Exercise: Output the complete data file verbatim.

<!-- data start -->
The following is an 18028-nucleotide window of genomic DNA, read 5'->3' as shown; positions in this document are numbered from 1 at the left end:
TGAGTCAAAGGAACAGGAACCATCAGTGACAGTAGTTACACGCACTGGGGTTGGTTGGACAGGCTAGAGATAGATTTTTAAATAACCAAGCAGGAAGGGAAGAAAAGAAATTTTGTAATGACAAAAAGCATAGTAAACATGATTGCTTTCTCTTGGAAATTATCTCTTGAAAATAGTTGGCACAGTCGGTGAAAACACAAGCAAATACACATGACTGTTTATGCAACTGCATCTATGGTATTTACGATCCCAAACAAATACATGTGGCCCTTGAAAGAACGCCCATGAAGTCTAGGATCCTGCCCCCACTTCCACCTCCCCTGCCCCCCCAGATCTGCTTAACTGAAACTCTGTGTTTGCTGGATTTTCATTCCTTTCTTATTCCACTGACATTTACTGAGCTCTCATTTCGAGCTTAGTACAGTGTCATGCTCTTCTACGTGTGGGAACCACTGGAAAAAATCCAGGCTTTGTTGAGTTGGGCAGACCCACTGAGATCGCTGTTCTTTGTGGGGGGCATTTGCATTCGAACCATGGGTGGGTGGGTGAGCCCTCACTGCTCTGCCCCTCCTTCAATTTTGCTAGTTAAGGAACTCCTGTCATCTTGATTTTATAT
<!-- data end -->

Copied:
The following is an 18028-nucleotide window of genomic DNA, read 5'->3' as shown; positions in this document are numbered from 1 at the left end:
TGAGTCAAAGGAACAGGAACCATCAGTGACAGTAGTTACACGCACTGGGGTTGGTTGGACAGGCTAGAGATAGATTTTTAAATAACCAAGCAGGAAGGGAAGAAAAGAAATTTTGTAATGACAAAAAGCATAGTAAACATGATTGCTTTCTCTTGGAAATTATCTCTTGAAAATAGTTGGCACAGTCGGTGAAAACACAAGCAAATACACATGACTGTTTATGCAACTGCATCTATGGTATTTACGATCCCAAACAAATACATGTGGCCCTTGAAAGAACGCCCATGAAGTCTAGGATCCTGCCCCCACTTCCACCTCCCCTGCCCCCCCAGATCTGCTTAACTGAAACTCTGTGTTTGCTGGATTTTCATTCCTTTCTTATTCCACTGACATTTACTGAGCTCTCATTTCGAGCTTAGTACAGTGTCATGCTCTTCTACGTGTGGGAACCACTGGAAAAAATCCAGGCTTTGTTGAGTTGGGCAGACCCACTGAGATCGCTGTTCTTTGTGGGGGGCATTTGCATTCGAACCATGGGTGGGTGGGTGAGCCCTCACTGCTCTGCCCCTCCTTCAATTTTGCTAGTTAAGGAACTCCTGTCATCTTGATTTTATAT